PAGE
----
A 2022 study by the US Fish and Wildlife Service (USFWS) identified about 96 million people who observed, fed, or photographed birds; visited public parks to view birds, or maintained plantings and natural areas around their homes for the benefit of birds.  These numbers are believed to reflect a Covid-inspired birding boom beginning in 2020. Cornell Lab of Ornithology participatory-science programs, like the Merlin Bird ID app and eBird, also reflect the heightened interest in avian affairs. For example, as of March 2023 there were more than 1.5 million active Merlin users in the US, a fivefold increase from the 300,000 Merlin users in March 2020. Likewise, eBird monthly checklist submissions have doubled, from 600,000 checklists in March 2020 to 1.3 million by May 2023.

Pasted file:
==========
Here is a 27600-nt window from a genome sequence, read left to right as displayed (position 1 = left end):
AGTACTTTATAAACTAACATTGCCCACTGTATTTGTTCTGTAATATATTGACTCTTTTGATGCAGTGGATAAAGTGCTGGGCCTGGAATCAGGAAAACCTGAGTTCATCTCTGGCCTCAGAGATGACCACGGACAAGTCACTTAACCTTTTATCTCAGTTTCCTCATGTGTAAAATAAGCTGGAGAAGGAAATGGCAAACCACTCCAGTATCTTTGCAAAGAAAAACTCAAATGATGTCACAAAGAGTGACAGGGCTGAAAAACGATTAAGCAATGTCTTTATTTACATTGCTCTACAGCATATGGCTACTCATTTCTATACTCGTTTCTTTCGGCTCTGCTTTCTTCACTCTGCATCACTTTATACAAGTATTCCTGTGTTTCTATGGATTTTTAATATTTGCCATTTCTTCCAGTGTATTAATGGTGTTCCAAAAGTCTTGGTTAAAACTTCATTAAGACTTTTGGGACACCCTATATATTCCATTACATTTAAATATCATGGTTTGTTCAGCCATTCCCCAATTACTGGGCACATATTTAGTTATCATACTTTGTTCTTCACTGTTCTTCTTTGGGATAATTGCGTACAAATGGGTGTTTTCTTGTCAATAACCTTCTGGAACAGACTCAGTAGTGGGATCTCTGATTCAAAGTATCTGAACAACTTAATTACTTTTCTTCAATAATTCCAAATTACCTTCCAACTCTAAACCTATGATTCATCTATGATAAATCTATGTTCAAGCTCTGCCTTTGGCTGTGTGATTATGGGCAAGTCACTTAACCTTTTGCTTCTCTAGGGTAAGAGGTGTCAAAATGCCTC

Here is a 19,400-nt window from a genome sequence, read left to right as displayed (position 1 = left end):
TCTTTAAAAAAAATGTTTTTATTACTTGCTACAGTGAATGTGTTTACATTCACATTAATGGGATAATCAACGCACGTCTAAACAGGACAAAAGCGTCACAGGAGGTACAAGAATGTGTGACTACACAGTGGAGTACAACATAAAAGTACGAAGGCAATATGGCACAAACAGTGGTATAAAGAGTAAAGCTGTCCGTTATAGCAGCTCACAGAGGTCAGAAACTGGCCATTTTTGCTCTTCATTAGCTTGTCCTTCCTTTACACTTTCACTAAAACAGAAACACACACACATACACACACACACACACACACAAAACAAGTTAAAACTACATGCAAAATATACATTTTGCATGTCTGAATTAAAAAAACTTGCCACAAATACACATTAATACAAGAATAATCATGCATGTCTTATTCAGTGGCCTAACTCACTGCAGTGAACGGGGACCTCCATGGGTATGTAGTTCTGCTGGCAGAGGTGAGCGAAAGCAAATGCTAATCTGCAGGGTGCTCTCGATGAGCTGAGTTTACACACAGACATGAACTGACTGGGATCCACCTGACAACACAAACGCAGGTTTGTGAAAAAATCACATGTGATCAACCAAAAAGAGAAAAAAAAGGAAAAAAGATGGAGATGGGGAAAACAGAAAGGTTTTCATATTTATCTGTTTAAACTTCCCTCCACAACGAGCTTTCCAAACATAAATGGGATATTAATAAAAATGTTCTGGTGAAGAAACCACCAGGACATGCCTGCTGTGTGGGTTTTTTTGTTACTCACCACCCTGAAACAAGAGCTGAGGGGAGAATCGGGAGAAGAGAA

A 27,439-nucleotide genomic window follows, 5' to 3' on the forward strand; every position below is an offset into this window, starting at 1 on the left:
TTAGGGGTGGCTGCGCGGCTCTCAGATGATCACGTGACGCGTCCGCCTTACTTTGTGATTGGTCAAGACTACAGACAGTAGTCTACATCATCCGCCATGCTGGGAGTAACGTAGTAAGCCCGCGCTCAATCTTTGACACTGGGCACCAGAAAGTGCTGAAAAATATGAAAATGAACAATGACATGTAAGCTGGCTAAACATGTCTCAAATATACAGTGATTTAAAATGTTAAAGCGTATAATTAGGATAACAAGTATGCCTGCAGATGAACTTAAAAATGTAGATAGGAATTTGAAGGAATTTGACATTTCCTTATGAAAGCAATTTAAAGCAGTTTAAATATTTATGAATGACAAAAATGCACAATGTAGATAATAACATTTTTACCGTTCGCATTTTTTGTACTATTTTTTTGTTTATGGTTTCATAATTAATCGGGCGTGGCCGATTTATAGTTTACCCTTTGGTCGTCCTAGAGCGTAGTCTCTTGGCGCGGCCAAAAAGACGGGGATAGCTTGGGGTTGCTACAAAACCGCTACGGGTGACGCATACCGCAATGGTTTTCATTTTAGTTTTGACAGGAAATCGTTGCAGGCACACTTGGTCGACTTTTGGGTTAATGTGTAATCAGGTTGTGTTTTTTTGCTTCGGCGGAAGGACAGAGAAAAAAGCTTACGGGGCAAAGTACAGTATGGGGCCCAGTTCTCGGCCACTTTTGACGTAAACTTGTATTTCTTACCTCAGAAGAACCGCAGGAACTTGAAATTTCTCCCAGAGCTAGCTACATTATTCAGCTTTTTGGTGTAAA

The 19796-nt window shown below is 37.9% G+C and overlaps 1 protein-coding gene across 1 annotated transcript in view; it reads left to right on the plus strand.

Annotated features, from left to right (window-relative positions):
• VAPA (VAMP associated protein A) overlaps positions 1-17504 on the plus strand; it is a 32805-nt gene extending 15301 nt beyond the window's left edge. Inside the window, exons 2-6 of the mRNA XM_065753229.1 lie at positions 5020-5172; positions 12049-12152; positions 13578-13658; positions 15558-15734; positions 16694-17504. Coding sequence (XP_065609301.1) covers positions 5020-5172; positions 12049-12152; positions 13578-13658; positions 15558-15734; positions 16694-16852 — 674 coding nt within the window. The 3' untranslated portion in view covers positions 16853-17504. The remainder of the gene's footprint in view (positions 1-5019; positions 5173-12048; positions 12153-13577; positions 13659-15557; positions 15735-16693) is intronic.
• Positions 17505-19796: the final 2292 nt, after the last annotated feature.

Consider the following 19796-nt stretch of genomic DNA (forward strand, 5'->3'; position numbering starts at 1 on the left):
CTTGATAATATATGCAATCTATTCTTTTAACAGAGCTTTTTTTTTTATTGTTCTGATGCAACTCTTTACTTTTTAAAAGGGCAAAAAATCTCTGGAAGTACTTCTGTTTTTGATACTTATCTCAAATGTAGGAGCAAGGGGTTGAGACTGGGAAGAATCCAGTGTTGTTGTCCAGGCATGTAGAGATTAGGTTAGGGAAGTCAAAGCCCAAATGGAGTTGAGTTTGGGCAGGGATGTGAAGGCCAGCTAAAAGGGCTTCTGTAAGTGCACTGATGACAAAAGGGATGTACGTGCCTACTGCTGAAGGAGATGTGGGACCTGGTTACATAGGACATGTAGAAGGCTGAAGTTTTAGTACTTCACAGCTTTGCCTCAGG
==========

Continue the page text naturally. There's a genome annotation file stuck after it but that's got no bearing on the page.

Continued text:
Birding is big business! More than six out of every 10 dollars spent in 2022 on wildlife-related recreation (which also includes hunting and fishing) came from wildlife watching, with birds cited as the greatest focus for wildlife watchers. Altogether, wildlife watchers spent more than $250 billion last year to engage in their hobby—including more than $24 billion on equipment such as binoculars, cameras, and bird food—for an average of $2,188 per person.

Sometimes that spending can add up just by virtue of a single rare bird. A 2023 study published in the journal People and Nature documented that when a Steller’s Sea-Eagle showed up on the New England coast in the winter of 2021–22, eager birders pumped more than $750,000 into the economies of Maine and Massachusetts.

This report is an important source of information to share with elected officials and shows just how many of their constituents care about the environment and conservation.  Read the full report

Sources: USFWS and Living Bird magazine